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[ pi-shohg ] [ pɪˈʃoʊg ] Show IPA Phonetic Respelling


an evil spell; hex.

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More about pishogue

Pishogue, “an evil spell,” is adapted from Irish Gaelic piseog, “charm, spell,” from Middle Irish piseóc or pisóc. Though these words are of uncertain origin, some linguists have suggested a derivation from Latin pyxis (stem pyxid-), “box, medicine box.” Pyxis is a borrowing from Ancient Greek pyxís, “box,” which is also the source of English box as well as its French synonym boîte. The linguistic community is divided over the source of pyxís, with some advocating for an origin in Asia Minor (modern-day Turkey) and others suggesting an origin in the ancient Italian peninsula, specifically from a lost language that must predate Latin. Pishogue was first recorded in English in the 1820s.

how is pishogue used?

In 1992, Cavan business man Sean Quinn’s lost his multibillion-euro fortune and it was believed that the reason was down to a fairy curse known as a pishogue.

Steve Lally and Paula Flynn Lally, “Irish Gothic: fairy stories from Ireland’s 32 counties,” The Irish Times, February 20, 2019

‘Are you asking for a pishogue? … It’s a curse and the worst one,’ the old man said. ‘You can be cursed by a fairy or a saint.’

Michael Nicholson, Dark Rosaleen, 2015
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[ shah-muhn ] [ ˈʃɑ mən ] Show IPA Phonetic Respelling


a person who acts as intermediary between the natural and supernatural worlds, using magic to cure illness, foretell the future, control spiritual forces, etc.

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More about shaman

Shaman, “a person who acts as intermediary between the natural and supernatural worlds,” comes via German Schamane and Russian shamán from Evenki šamān. Evenki is an endangered language spoken in Siberia that belongs to the Tungusic family, another member of which may also be the source of the recent Word of the Day saber. A common claim is that, prior to Evenki, the word derived via Mandarin shāmén, “Buddhist monk,” or Tocharian B ṣamāne, “monk,” from Sanskrit śramaṇa-, “ascetic, monk.” Shaman was first recorded in English in the 1690s.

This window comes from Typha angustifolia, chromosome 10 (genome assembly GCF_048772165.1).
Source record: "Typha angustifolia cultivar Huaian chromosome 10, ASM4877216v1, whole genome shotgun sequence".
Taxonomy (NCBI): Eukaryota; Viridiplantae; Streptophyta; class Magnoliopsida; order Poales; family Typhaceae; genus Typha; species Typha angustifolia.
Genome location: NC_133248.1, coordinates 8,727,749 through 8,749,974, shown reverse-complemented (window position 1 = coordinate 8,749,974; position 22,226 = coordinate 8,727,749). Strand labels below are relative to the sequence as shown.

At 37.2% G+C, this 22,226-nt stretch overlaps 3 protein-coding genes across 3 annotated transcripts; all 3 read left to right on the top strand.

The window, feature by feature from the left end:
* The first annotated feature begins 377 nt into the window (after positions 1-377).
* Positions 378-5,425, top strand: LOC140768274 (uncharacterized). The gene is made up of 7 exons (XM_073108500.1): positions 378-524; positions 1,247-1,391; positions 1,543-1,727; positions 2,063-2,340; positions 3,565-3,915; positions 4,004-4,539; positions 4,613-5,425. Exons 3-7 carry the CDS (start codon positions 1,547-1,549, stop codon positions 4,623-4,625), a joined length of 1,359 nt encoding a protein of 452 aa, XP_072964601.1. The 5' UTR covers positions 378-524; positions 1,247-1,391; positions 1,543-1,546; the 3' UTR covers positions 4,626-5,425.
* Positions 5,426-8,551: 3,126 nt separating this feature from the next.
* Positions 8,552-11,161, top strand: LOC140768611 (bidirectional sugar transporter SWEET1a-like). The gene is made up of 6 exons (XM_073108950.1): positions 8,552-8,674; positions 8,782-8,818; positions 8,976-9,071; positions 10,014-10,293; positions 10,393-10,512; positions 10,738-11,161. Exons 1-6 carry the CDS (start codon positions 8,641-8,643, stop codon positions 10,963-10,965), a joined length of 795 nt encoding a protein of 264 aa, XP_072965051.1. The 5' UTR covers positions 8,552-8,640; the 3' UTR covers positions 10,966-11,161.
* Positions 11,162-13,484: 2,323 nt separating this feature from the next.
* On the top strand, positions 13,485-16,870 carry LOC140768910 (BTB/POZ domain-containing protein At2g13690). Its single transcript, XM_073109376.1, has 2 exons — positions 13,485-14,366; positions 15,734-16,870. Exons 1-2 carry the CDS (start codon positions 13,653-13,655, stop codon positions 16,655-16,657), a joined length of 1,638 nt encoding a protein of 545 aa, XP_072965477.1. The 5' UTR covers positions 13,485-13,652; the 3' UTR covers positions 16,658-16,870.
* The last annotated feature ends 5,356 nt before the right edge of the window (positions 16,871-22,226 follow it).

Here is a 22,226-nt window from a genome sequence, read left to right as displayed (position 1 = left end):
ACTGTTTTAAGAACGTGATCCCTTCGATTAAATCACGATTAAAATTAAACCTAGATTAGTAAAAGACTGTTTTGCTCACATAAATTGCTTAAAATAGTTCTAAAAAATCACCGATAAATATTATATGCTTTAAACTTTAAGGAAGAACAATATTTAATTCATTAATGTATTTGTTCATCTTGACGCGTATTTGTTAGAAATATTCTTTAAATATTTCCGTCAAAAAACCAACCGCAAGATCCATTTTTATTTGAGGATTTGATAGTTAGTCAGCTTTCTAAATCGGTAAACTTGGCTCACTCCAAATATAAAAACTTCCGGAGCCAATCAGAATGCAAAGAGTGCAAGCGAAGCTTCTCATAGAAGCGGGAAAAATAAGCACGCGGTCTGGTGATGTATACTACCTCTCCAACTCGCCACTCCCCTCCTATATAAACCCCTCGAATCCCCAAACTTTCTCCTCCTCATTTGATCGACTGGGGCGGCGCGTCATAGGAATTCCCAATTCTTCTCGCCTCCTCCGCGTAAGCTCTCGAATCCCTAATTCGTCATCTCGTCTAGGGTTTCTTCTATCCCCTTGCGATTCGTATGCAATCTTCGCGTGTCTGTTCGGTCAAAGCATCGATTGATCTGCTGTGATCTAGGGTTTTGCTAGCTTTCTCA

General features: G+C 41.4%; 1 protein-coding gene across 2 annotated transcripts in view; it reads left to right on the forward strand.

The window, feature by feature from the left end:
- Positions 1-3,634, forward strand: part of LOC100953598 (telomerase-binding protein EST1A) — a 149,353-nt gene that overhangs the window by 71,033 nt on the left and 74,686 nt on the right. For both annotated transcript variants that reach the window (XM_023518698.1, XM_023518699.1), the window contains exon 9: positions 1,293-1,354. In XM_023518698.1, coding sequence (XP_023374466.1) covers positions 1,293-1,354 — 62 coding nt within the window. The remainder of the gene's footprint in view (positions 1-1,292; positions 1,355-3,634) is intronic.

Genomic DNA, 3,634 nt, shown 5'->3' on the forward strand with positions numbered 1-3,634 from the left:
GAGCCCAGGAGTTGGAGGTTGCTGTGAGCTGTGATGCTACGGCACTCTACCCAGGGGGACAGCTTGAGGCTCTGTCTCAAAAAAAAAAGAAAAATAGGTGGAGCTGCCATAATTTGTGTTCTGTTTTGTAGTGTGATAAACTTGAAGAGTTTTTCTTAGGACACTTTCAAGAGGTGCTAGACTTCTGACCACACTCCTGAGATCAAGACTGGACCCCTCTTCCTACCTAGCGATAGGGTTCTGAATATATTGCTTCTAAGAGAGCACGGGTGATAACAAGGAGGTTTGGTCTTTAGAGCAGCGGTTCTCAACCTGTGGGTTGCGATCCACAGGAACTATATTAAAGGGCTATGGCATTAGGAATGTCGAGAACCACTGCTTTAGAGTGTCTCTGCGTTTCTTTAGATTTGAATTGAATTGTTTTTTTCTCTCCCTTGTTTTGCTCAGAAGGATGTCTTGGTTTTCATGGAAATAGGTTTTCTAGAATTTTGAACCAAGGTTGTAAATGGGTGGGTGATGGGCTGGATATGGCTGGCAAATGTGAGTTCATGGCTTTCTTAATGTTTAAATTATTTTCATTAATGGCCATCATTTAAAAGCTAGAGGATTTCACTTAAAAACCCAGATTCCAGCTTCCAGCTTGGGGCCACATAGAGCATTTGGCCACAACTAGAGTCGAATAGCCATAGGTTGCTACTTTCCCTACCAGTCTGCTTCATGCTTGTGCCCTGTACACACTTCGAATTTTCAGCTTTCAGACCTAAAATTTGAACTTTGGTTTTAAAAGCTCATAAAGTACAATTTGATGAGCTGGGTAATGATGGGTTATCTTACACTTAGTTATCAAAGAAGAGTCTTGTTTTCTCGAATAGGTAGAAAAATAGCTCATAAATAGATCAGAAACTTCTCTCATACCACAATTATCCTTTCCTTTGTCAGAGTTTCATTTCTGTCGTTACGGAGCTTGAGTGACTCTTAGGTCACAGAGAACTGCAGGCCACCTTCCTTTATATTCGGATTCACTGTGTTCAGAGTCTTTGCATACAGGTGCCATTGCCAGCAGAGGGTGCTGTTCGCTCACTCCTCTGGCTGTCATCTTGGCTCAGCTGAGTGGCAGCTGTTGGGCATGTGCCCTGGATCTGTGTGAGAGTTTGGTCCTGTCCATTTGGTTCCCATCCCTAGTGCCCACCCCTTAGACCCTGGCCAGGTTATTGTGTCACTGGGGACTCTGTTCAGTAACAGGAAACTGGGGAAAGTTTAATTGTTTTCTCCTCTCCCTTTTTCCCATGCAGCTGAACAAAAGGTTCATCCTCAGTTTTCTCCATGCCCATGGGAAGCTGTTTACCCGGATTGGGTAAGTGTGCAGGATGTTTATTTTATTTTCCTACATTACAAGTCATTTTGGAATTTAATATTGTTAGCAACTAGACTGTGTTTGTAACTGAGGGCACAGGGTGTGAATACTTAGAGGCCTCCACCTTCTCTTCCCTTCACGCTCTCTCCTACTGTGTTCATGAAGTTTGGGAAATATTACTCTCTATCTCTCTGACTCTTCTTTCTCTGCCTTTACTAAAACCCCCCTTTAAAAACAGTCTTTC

how is shaman used?

Shamans play an important role in many cultures .… The special treatment of the body and use of stones to keep it in a certain position suggests the woman held a unique position in the community, likely some sort of a shaman, the researchers said.

“Earliest known shaman grave site found: study,” Reuters, November 3, 2008
[T]he shaman guiding the ceremony chants, usually to the birds and the spirits in the sky. Soon the others start to sing, too, their voices overlapping to create a rapturous polyphony. At this point, visions ensue. The shaman is attuned to every participant and monitors what they are feeling, intervening when necessary.

Carolina Schneider Comandulli and the Apiwtxa Association, “This Amazonian Indigenous Group Has Lessons in Sustainable Living for All of Us,” Scientific American, May 1, 2022
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⚛️ Today's Word was chosen in partnership with the Museum of Science as the Science Word Of The Week! ⚛️


[ haw-rip-uh-ley-shuhn, ho- ] [ hɔˌrɪp əˈleɪ ʃən, hɒ- ] Show IPA Phonetic Respelling


a bristling of the hair on the skin from cold, fear, etc.; goosebumps.

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Why the Museum of Science chose horripilation

Halloween is rapidly approaching, and you might wonder why horripilation happens when you watch scary movies. Watch the video below to hear more about horripilation from award-winning science communicator Maynard Okereke, better known as the Hip Hop M.D.

More about horripilation

When delving into the history of horripilation, things become hairy rather quickly. The horri- part comes from a Latin verb meaning “to bristle,” and this verb is also the source of words such as horrendous, horrify, and horror. Unlike terror, which literally has to do with being frightened, the root of horror is all about hair standing on its end! In addition, the -pil- part of horripilation is a Latin stem meaning “hair.” Horripilation was first recorded in English in the 1650s.


As the truck set off on the haunted hayride route, the riders experienced some horripilation in anticipation of the scares ahead.


The nervous system response that causes goosebumps is the same response that makes a cat puff up its tail or a porcupine puff out its quills when they are scared. Learn more fun facts at the Museum of Science.

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